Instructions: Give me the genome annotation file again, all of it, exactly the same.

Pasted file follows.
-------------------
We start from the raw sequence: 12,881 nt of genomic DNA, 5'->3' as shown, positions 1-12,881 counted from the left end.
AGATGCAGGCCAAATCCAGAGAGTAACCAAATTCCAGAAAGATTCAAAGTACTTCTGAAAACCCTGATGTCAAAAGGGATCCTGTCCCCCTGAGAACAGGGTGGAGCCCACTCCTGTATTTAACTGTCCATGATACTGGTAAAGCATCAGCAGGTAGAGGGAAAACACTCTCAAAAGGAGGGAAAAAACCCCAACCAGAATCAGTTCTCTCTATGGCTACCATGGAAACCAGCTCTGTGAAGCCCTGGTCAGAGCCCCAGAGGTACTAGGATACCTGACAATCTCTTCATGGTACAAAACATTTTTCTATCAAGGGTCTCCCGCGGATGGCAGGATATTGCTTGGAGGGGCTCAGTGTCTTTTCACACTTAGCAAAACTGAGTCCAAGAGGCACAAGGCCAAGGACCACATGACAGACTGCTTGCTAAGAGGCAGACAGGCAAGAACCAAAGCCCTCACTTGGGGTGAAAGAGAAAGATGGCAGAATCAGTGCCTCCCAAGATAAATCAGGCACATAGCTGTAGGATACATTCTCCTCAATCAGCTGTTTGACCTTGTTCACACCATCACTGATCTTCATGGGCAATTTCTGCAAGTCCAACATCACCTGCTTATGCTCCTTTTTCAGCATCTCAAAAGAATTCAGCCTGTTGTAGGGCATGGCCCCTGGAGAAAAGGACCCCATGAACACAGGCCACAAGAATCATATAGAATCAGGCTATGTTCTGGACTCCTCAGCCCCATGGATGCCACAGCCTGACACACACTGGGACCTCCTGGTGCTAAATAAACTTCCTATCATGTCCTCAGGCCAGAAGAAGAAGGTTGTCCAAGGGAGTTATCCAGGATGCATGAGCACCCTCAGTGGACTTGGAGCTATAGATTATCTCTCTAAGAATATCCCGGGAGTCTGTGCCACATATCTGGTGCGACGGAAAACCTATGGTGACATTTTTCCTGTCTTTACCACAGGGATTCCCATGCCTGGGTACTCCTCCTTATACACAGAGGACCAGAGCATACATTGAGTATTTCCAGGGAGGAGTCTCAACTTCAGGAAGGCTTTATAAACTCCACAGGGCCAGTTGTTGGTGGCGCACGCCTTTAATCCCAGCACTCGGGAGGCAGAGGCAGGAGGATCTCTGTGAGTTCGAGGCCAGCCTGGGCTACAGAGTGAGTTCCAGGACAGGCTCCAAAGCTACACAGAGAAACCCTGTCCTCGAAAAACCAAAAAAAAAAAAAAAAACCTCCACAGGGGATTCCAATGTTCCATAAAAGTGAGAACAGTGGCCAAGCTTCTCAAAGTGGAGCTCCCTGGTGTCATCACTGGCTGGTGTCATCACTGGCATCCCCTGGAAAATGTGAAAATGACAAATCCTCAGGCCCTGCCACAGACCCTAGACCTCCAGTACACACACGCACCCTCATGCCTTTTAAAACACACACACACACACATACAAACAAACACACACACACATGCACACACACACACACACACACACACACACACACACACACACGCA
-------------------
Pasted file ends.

We start from the raw sequence: 12,881 nt of genomic DNA, 5'->3' as shown, positions 1-12,881 counted from the left end.
AGATGCAGGCCAAATCCAGAGAGTAACCAAATTCCAGAAAGATTCAAAGTACTTCTGAAAACCCTGATGTCAAAAGGGATCCTGTCCCCCTGAGAACAGGGTGGAGCCCACTCCTGTATTTAACTGTCCATGATACTGGTAAAGCATCAGCAGGTAGAGGGAAAACACTCTCAAAAGGAGGGAAAAAACCCCAACCAGAATCAGTTCTCTCTATGGCTACCATGGAAACCAGCTCTGTGAAGCCCTGGTCAGAGCCCCAGAGGTACTAGGATACCTGACAATCTCTTCATGGTACAAAACATTTTTCTATCAAGGGTCTCCCGCGGATGGCAGGATATTGCTTGGAGGGGCTCAGTGTCTTTTCACACTTAGCAAAACTGAGTCCAAGAGGCACAAGGCCAAGGACCACATGACAGACTGCTTGCTAAGAGGCAGACAGGCAAGAACCAAAGCCCTCACTTGGGGTGAAAGAGAAAGATGGCAGAATCAGTGCCTCCCAAGATAAATCAGGCACATAGCTGTAGGATACATTCTCCTCAATCAGCTGTTTGACCTTGTTCACACCATCACTGATCTTCATGGGCAATTTCTGCAAGTCCAACATCACCTGCTTATGCTCCTTTTTCAGCATCTCAAAAGAATTCAGCCTGTTGTAGGGCATGGCCCCTGGAGAAAAGGACCCCATGAACACAGGCCACAAGAATCATATAGAATCAGGCTATGTTCTGGACTCCTCAGCCCCATGGATGCCACAGCCTGACACACACTGGGACCTCCTGGTGCTAAATAAACTTCCTATCATGTCCTCAGGCCAGAAGAAGAAGGTTGTCCAAGGGAGTTATCCAGGATGCATGAGCACCCTCAGTGGACTTGGAGCTATAGATTATCTCTCTAAGAATATCCCGGGAGTCTGTGCCACATATCTGGTGCGACGGAAAACCTATGGTGACATTTTTCCTGTCTTTACCACAGGGATTCCCATGCCTGGGTACTCCTCCTTATACACAGAGGACCAGAGCATACATTGAGTATTTCCAGGGAGGAGTCTCAACTTCAGGAAGGCTTTATAAACTCCACAGGGCCAGTTGTTGGTGGCGCACGCCTTTAATCCCAGCACTCGGGAGGCAGAGGCAGGAGGATCTCTGTGAGTTCGAGGCCAGCCTGGGCTACAGAGTGAGTTCCAGGACAGGCTCCAAAGCTACACAGAGAAACCCTGTCCTCGAAAAACCAAAAAAAAAAAAAAAAACCTCCACAGGGGATTCCAATGTTCCATAAAAGTGAGAACAGTGGCCAAGCTTCTCAAAGTGGAGCTCCCTGGTGTCATCACTGGCTGGTGTCATCACTGGCATCCCCTGGAAAATGTGAAAATGACAAATCCTCAGGCCCTGCCACAGACCCTAGACCTCCAGTACACACACGCACCCTCATGCCTTTTAAAACACACACACACACACATACAAACAAACACACACACACATGCACACACACACACACACACACACACACACACACACACACACGCA